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Ruben Castaneda, Staff Writer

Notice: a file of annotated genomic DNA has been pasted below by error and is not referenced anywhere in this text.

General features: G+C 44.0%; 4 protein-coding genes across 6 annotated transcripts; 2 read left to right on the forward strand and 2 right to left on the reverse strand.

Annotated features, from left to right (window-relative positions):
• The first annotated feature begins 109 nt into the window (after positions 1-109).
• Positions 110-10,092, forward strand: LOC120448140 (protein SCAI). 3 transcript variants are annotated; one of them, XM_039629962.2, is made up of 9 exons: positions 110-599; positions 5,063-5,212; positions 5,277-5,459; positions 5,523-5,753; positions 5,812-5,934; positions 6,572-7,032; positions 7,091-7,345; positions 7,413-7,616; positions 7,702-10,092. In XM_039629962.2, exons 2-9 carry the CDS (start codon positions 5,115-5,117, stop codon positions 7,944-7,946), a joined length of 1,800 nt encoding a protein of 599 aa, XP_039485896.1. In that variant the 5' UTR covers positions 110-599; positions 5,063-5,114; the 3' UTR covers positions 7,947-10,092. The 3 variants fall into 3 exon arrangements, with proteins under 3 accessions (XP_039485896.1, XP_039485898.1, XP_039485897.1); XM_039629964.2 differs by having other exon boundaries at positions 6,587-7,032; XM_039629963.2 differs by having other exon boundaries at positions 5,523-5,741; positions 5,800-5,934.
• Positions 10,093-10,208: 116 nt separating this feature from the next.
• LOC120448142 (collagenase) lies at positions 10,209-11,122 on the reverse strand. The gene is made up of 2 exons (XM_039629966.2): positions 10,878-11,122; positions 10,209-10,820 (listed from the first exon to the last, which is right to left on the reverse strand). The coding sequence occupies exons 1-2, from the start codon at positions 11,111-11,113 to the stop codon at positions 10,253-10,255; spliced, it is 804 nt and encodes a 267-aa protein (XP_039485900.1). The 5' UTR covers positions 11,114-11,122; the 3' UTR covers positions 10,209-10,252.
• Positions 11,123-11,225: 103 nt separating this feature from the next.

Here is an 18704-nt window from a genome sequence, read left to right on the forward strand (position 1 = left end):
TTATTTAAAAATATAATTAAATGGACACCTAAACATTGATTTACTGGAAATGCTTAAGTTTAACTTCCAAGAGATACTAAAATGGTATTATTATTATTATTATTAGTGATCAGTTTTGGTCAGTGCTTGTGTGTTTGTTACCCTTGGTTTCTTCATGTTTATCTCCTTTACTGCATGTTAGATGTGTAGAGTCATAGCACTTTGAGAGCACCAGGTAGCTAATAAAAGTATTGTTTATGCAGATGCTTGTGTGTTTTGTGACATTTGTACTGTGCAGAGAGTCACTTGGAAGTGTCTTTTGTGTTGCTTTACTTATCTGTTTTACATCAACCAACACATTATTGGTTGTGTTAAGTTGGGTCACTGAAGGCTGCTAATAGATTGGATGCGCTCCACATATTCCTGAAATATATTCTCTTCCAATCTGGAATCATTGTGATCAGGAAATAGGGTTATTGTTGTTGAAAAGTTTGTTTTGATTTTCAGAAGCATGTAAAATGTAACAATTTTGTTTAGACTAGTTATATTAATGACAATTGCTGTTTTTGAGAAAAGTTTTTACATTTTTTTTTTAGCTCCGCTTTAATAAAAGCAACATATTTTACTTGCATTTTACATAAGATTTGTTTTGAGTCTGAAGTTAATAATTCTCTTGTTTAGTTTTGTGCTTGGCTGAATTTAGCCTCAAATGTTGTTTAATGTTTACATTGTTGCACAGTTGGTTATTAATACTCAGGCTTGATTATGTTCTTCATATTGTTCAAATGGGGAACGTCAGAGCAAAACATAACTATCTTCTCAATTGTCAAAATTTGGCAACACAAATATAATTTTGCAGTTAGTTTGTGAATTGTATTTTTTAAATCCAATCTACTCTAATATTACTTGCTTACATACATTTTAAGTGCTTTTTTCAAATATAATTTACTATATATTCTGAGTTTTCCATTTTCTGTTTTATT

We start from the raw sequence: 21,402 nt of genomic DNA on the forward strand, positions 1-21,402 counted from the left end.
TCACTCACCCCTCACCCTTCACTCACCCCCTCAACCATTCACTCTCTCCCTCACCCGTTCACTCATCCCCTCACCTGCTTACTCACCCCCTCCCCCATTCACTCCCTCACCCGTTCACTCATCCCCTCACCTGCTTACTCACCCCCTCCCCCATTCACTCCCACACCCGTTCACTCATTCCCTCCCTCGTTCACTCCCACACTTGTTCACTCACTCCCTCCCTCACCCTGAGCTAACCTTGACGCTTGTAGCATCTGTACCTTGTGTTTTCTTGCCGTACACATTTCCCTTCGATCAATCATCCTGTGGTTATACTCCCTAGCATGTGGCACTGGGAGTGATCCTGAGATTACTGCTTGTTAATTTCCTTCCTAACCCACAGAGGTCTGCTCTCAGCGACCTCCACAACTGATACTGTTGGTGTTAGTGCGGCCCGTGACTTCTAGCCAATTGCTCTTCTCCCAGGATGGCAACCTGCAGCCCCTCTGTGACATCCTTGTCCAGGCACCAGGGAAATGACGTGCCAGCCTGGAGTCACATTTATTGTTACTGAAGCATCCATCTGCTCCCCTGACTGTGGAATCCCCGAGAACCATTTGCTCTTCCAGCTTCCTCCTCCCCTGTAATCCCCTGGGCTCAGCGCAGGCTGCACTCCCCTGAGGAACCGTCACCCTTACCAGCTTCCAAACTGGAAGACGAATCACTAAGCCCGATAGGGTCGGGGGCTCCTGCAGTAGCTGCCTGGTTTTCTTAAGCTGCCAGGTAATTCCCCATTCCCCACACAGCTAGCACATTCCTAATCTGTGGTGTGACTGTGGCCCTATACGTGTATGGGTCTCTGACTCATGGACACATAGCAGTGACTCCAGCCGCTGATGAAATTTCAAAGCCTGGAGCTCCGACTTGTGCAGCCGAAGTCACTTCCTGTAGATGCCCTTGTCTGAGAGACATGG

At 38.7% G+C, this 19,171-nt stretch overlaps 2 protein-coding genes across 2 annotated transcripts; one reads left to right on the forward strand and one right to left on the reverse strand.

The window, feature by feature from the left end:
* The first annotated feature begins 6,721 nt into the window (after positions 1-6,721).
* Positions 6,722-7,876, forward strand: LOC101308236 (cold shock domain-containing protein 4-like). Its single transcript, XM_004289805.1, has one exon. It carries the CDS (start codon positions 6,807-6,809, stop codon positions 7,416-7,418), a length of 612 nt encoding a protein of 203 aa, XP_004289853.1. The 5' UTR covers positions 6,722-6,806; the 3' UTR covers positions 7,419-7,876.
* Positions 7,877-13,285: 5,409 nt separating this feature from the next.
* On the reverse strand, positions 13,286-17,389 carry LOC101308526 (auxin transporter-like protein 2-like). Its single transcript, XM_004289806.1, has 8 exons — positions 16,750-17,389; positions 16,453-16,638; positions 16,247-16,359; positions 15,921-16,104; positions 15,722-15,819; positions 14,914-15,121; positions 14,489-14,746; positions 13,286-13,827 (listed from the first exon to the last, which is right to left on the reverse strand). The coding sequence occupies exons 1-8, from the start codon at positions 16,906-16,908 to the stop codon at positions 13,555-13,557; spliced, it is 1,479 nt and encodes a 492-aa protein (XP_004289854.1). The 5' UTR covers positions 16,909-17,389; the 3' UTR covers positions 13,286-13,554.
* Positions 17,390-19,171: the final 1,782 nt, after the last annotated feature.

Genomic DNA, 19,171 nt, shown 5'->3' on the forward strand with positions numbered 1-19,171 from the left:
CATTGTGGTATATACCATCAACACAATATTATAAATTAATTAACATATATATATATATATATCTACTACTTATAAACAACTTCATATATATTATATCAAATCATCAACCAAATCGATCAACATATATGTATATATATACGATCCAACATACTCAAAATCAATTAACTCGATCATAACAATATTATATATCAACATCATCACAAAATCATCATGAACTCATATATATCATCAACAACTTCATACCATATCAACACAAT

Ruben Castaneda has worked at U.S. News since September 2016. Mr. Castaneda has written extensi… Read moreRuben Castaneda has worked at U.S. News since September 2016. Mr. Castaneda has written extensively about Baby Boomer health and exercise habits, strategies for losing weight, health care issues affecting distressed communities, yoga and substance misuse. In 2018, the National Press Foundation chose Mr. Castaneda as one of 15 journalists nationwide to participate in a deep dive seminar into reporting on the opioids crisis. In 2017, the USC Center for Health Journalism named Mr. Castaneda one of 24 journalists chosen from around the nation to participate in the center’s National Fellowship. Mr. Castaneda was awarded a grant from the Dennis A. Hunt Health Journalism Fund. The grant helped support Mr. Castaneda’s reporting for a five-part series U.S. News published focusing on how the Trump administration’s immigration policies are affecting the health and well-being of children of immigrants, their parents and health care providers and teachers who work with the kids. He has appeared multiple times on “Just Ask David,” a podcast that covers health and beauty issues. Before joining U.S. News, Mr. Castaneda worked as a reporter for 22 years at The Washington Post, where he primarily covered crime in the District of Columbia and courts and police misconduct in Prince George’s County, Maryland. His 2014 nonfiction book, “S Street Rising: Crack, Murder and Redemption in D.C.” chronicles Mr. Castaneda’s struggle with crack addiction while covering the crime beat for the Post during the violent crack era. The Post named “S Street” one of 50 notable works of nonfiction published that year. Mr. Castaneda has also appeared on NPR, CNN’s “Reliable Sources” and on several local TV news shows . He has written for Politico, Washington City Paper, Los Angeles Weekly and Hispanic Magazine. Mr. Castaneda is a member of the Association of Health Care Journalists and the National Association of Hispanic Journalists. Mr. Castaneda graduated with a degree in journalism from the University of Southern California and completed a six-week fellowship at Duke University, part of a partnership with The Post. You can follow Mr. Castaneda on Twitter, and LinkedIn, or learn more about him on Wikipedia.